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Type of site
Available in English
Owner MakerBot Industries
Created by Zach "Hoeken" Smith, Bre Pettis
Revenue Advertisement
Slogan(s) This is a place to share digital designs that can be made into real, physical objects. Let's create a better universe, together!
Alexa rank 76,775
Registration Optional
Launched 18 October 2008
Current status Active

Thingiverse is a website dedicated to the sharing of user-created digital design files. Providing primarily open source hardware designs licensed under the GNU General Public License or Creative Commons licenses, users choose the type of user license they wish to attach to the designs they share. 3D printers, laser cutters, milling machines and many other technologies can be used to physically create the files shared by the users on Thingiverse.

Thingiverse is widely used in the DIY technology and Maker communities, by the RepRap Project, and by 3D Printer and MakerBot operators. Numerous technical projects use Thingiverse as a repository for shared innovation and dissemination of source materials to the public. Many of the objects are for the purpose of repair.[1]


Thingiverse was started in November 2008[2] by Zach Smith as a companion site to MakerBot Industries, a DIY 3D printer kit making company.

Thingiverse received an Honorable Mention in the Digital Communities category of the 2010 ARS Electronica | Prix Ars Electronica international competition for cyber-arts.[3]

There were 25,000 designs uploaded to Thingiverse as of November 2012[4] and more than 100,000 in June 2013.[5] The 400,000th Thing was published on the 19 July 2014.[6]


The site is owned by MakerBot Industries and run by one of its founders, Bre Pettis in Brooklyn, New York.

Thingiverse terms of use include the agreement that users don't include content that "contributes to the creation of weapons, illegal materials or is otherwise objectionable".[7]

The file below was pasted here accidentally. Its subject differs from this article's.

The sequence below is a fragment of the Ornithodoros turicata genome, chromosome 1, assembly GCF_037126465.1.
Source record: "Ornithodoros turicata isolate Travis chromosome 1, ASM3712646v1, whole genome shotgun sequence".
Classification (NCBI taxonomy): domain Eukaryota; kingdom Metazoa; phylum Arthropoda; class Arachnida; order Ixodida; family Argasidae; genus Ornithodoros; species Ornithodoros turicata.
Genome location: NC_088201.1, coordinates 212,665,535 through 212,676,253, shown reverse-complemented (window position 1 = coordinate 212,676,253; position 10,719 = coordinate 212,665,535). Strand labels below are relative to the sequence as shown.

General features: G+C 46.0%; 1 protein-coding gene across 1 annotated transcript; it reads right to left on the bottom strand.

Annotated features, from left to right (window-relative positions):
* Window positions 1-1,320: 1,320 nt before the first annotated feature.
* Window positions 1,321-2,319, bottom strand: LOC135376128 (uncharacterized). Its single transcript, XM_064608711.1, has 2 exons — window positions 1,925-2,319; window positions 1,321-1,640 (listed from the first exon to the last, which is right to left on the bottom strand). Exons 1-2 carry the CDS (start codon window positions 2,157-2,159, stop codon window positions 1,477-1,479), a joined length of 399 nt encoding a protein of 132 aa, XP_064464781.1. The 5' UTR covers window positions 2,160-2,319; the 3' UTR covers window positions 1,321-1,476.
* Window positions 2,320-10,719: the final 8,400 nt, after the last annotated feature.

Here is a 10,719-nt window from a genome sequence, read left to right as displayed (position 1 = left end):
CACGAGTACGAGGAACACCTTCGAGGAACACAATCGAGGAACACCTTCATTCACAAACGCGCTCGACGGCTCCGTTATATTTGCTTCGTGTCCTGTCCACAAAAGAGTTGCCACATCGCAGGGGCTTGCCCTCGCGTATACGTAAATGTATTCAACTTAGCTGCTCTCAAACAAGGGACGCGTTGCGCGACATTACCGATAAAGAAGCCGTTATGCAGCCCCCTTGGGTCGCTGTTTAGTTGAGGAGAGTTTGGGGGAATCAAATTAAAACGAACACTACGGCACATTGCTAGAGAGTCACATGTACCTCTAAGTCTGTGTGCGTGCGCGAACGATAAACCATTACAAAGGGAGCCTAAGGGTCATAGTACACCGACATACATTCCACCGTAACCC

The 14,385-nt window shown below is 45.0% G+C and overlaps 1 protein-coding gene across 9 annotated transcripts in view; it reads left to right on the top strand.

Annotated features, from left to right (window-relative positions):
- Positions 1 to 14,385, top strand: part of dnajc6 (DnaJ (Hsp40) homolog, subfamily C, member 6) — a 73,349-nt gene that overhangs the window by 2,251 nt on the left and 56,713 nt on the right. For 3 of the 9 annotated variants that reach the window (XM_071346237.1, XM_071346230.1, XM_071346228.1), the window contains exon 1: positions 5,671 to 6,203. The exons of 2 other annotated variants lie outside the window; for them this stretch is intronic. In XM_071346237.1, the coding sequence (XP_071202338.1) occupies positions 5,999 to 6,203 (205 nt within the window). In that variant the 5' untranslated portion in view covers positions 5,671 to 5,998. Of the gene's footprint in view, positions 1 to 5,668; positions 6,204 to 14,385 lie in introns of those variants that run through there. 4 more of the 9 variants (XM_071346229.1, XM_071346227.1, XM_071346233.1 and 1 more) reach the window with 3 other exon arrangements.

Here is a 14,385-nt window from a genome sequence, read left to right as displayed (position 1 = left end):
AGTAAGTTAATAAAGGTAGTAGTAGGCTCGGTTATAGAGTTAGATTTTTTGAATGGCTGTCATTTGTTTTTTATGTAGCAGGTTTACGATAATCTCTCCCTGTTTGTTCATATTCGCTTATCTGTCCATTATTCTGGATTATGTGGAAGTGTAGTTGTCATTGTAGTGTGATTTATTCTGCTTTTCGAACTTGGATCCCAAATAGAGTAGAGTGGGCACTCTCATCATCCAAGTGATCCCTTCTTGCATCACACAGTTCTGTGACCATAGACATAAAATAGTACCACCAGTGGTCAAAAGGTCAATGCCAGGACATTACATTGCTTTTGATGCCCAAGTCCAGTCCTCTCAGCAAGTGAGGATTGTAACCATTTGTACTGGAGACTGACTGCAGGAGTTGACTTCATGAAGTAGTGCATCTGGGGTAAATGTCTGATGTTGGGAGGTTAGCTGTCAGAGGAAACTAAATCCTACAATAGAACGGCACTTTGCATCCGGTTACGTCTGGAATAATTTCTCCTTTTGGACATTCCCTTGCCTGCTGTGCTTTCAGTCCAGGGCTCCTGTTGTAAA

Open source hardware[edit]

Where many open source hardware projects are focused on project-specific materials, Thingiverse provides a common ground from which derivatives[8] and mashups[9] can form.

Thingiverse contains many improvements and modifications that are generated by the community that surrounds open source hardware. There are numerous files to open-source improve, upgrade and modify RepRap and Contraptor 3D printers.

See also[edit]


  1. ^ "Make and Mend: Thingiverse fixit roundup, by John Baichtal, 16 August 2010". 2010-08-16. Retrieved 2011-09-16. 
  2. ^ Previous post Next post (2008-11-20). " Launches A Library of Printable Objects, Wired; GeekDad by John Baichtal, November 20, 2008". Retrieved 2011-09-16. 
  3. ^ Austria. "2010 ARS Electronica | Prix Ars Electronica | Digital Communities | ANERKENNUNGEN". Retrieved 2011-09-16. 
  4. ^ "Introducing MakerBot Thingiverse Dashboard And Follow Features". Makerbot blog.  |first1= missing |last1= in Authors list (help)
  5. ^ "The 100,000th Thing on Thingiverse!". Makerbot blog.  |first1= missing |last1= in Authors list (help)
  6. ^ 400 000th thing on Thingiverse
  7. ^ "Daily Dot". 
  8. ^ "Prusa simplified mendel by prusajr". 2010-09-18. Retrieved 2011-09-16. 
  9. ^ "Duplo Brick to Brio Track adapter with snap-lock by Zydac". Retrieved 2011-09-16. 

External links[edit]